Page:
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Rep. LaTourette Retires Citing Partisan 'Toll'

by Kymberly Bays, published
Rep. Steve LaTourette Credit: Gus Chan, Plain Dealer file


Yet another sitting lawmaker is stepping down from their post citing a toxic partisan atmosphere in Washington, D.C., and his announcement was one of the most damning of modern Congressional dysfunction yet.

Rep. Steve LaTourette of Ohio announced his plans to retire today and not seek reelection for a tenth term. He is the second high-profile moderate Republican lawmaker to retire due to the prevailing political climate. Long time Republican Senator Olympia Snowe of Maine is also forgoing another round on Capitol Hill for nearly identical reasons.

“I have reached the conclusion that the atmosphere today and the reality that exists in the House of Representatives no longer encourages the finding of common ground,” said Rep. LaTourette at a press conference, according to The Plain Dealer.

Rep. LaTourette's grew his reputation as a moderate Republican by diverging from his party's line on more than one occasion. Most recently, he was one of only two Republicans to vote against holding Attorney General Eric Holder in criminal contempt of Congress. He actively opposed Grover Norquist's Americans for Tax Reform Pledge and crafted a budget bill, which included tax increased, co-sponsored by Tennessee Democrat Rep. Jim Cooper, which received just 38 votes.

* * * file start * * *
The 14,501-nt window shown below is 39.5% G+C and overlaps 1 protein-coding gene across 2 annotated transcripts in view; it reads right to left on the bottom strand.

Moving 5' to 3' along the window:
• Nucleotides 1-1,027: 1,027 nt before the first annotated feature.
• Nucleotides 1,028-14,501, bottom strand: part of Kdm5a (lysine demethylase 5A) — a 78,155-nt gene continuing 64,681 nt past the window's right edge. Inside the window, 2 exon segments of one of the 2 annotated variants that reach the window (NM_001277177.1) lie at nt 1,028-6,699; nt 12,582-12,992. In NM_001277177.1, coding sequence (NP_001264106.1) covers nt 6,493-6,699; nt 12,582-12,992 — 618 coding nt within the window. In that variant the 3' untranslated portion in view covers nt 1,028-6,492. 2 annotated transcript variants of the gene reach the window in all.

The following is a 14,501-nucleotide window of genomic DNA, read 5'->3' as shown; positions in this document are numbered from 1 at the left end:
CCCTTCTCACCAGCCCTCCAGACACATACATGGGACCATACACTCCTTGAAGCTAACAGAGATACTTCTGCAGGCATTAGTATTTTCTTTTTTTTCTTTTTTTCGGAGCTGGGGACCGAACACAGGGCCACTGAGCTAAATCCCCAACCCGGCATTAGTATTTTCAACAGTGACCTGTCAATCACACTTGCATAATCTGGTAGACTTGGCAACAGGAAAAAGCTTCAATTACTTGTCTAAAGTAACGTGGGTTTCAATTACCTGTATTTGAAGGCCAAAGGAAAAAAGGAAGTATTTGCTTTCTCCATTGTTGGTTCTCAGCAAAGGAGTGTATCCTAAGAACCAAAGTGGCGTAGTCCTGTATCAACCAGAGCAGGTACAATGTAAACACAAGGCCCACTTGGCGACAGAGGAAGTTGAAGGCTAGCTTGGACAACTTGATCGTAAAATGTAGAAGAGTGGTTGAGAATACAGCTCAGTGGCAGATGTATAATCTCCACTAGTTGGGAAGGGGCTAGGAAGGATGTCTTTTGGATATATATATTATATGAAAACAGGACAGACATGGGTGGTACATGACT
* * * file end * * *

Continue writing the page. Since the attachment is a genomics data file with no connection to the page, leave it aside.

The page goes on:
The Washington Post said the Congressman had specific complaints relating to a long term seat on the Transportation and Infrastructure committee:

He cited two specific issues that contributed to his decision--Congress’s struggle in passing a new highway funding bill and its failure to reach a bipartisan deficit reduction deal. Long an advocate of increased infrastructure spending, LaTourette said he was ”horribly disappointed” in the debate over the transportation funding bill, calling it an “embarrassment” to the institution that a bipartisan bill approved by the Senate was not handily approved in the House. “We’re talking about about building roads and bridges for Chrissakes,” he said, adding that he had come to believe his Congressional colleagues have become “more interested in fighting with each other than getting the no-brainers done and governing.”

The departures of lawmakers willing to compromise, like Rep. Tourette, Sen. Snowe and others, signal a turn for both the Republican and Democratic parties, as moderate members on both sides become increasingly rare.

"The time has come for not only good politics but good policy, said Rep. Tourette. "The atmosphere today no longer encourages the finding of common ground."

The Washington Post reports his departure leaves Ohio Republicans in a bit of a bind for a replacement to run in under 100 days. Rep. LaTourette himself acknowledged the "precarious position", but also declined to name a preferred successor or what he intends to do after leaving office, according to The Plain Dealer.

"I will tell you that Washington and public life is not the same as it was when I started a quarter century ago," he added.

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